For Democrats on the panel, a big focus of that transition is transforming the electric grid to a “smart grid,” a collection of technologies that would computerize the flow of electricity from utilities to consumers and make the process more efficient and reliable.
The Grid Modernization Act, S. 1243, sponsored by Sen. Maria Cantwell (D-Wash.), the committee’s ranking member, is the most comprehensive among the smart-grid proposals. The bill would make it an official U.S. policy to modernize the grid; create demonstration programs for advanced distribution and microgrids combined with storage; mandate the Department of Energy to develop tools for states to deploy smart-grid technology; propose a new grid resiliency standard; and authorize $1 billion through 2021 to carry out initiatives in the legislation.
“It’s a really positive step, and definitely something I think the energy industry is ready for,” said James Hewett, a policy associate at the American Council On Renewable Energy, which represents more than 600 renewable energy companies.
Sen. Ron Wyden (D-Ore.) introduced a similar bill, S. 1232, that would establish a DOE competitive grant program to promote grid modernization. It would also reauthorize a federal matching funds program to support smart-grid investments made by utility companies.
The committee will consider the bills on Thursday, the second of four meetings intended to survey legislation for inclusion in an upcoming comprehensive energy measure. The bills would update policies that have been left mostly untouched since the 2007 Energy Independence and Security Act.
It’s unclear how Cantwell and Wyden’s bills will sit with Republicans, but Cantwell has previously identified smart-grid technology as one priority that could attract bipartisan support.
Utility companies seem wary.
A representative from the American Public Power Association said they were still digesting the swath of bills and The National Association of Regulatory Utility Commissioners, while declining to comment on the specific measures, said it was still skeptical. “We are always concerned about bills that undermine state authority,” Communications Director Regina Davis said by email.
While the utility sector is known for being reluctant to change, the industry argues it’s been slowed down by regulatory red tape. Electric transmission projects involve multiple stakeholders and are subject to numerous permitting requirements from various federal agencies.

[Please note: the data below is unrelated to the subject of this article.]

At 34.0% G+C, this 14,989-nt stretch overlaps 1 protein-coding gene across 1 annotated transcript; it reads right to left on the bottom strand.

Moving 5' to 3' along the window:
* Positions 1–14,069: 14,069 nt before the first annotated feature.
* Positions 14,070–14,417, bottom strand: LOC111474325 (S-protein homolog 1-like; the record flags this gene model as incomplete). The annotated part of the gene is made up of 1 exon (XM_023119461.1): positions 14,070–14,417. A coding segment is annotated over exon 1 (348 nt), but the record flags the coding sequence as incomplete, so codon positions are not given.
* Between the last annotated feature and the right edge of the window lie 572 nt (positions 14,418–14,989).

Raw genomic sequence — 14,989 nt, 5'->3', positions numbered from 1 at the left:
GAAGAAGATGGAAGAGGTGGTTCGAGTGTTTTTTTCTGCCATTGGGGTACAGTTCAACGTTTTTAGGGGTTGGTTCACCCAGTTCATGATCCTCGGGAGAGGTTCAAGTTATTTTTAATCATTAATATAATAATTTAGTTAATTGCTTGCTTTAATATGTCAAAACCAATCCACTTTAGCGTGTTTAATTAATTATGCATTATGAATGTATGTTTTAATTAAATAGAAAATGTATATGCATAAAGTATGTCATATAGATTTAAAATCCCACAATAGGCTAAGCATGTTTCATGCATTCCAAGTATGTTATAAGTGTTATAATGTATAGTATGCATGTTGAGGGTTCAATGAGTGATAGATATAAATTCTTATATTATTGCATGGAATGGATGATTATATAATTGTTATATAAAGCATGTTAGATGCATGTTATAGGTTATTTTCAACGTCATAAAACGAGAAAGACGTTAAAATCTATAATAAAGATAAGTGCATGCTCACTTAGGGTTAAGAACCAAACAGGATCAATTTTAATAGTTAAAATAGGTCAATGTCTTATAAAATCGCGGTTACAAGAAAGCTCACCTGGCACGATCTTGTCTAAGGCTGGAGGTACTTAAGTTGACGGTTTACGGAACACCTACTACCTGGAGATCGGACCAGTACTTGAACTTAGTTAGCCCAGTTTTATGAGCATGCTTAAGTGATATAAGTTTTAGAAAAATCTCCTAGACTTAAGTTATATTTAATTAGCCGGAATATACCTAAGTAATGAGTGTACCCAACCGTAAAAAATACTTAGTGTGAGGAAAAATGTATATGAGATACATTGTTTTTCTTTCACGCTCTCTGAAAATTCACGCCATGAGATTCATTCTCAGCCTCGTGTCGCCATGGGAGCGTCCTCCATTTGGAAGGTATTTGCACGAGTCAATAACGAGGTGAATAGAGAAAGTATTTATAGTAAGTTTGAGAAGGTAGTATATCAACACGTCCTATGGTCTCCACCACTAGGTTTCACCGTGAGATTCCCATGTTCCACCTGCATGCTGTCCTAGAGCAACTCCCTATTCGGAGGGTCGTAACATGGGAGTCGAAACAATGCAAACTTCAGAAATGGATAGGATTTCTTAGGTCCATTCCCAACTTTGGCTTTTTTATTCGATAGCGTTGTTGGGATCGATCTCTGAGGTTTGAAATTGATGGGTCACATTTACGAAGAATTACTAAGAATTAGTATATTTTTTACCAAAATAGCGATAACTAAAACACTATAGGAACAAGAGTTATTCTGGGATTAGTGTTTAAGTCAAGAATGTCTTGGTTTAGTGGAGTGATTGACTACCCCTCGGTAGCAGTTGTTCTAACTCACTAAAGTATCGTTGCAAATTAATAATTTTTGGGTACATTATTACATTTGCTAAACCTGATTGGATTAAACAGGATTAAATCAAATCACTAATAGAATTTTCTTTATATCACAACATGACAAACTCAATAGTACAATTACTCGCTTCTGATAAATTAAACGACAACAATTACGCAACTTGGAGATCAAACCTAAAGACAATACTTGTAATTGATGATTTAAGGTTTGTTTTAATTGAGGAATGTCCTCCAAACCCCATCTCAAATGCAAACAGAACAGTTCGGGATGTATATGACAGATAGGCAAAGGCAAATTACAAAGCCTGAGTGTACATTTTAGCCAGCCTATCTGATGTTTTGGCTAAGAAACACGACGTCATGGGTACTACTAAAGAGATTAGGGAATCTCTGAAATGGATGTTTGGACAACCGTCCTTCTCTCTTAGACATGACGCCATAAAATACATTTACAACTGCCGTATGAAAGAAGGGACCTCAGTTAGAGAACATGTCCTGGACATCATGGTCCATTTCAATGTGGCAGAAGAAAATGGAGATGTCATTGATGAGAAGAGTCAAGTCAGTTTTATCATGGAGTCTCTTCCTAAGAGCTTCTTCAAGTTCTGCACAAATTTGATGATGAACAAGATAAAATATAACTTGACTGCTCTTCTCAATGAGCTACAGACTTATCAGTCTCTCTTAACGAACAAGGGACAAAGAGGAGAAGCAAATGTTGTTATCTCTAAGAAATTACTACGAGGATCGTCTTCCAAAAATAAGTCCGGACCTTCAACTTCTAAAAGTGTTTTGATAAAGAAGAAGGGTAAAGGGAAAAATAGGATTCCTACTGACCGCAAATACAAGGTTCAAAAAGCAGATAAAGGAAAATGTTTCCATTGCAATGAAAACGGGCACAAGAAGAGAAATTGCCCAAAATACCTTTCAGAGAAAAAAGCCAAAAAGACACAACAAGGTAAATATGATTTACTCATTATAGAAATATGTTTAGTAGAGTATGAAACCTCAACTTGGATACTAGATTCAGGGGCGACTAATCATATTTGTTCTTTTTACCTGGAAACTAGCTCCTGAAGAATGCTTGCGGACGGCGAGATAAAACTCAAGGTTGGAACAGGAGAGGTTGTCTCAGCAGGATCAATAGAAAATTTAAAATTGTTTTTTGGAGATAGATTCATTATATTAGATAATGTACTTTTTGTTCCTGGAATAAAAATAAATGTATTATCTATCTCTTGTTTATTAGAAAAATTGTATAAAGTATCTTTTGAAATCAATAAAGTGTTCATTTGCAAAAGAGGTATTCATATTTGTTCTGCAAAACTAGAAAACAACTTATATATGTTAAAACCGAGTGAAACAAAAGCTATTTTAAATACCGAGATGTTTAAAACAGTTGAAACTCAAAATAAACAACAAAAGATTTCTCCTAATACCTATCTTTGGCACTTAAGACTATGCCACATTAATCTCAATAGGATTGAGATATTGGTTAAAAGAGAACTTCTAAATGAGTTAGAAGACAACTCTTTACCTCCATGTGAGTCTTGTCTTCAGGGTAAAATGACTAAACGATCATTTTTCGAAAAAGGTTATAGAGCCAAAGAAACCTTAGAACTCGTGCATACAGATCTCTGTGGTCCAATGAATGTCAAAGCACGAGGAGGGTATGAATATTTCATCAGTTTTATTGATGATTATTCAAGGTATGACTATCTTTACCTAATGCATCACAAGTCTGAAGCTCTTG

In 2009, President Barack Obama recognized the need to coordinate approval processes between federal agencies. “Delays in securing needed statutory reviews, permits, and consultations can threaten timely completion of these projects,” the administration wrote in a memorandum of understanding.
Committee Chairman Lisa Murkowski (R-Alaska) wants to build off that effort by advancing the Electric Transmission Infrastructure Permitting Improvement Act (S. 1217). That bill would create an Interagency Rapid Response Team to streamline the federal permitting process, and appoint a transmission ombudsperson to address interagency delays.
“There’s a real need to have interagency coordination and a point person,” Hewett said, adding that Murkowski’s “really useful” bill will have bipartisan support because it’s “a no-brainer.”
Permitting delays at the state level are also being targeted. Sen. Martin Heinrich (D-N.M.) introduced a bill that would allow the Federal Energy Regulatory Commission to intervene and approve transmission projects that face excessive delays from state and local authorities.
Sens. John Boozman (R-Ark.) and Tom Cotton (R-Ark.), however, are pushing a measure that would prohibit DOE from using eminent domain for transmission project siting.
The hearing is scheduled for May 14 at 10 a.m. in 366 Dirksen.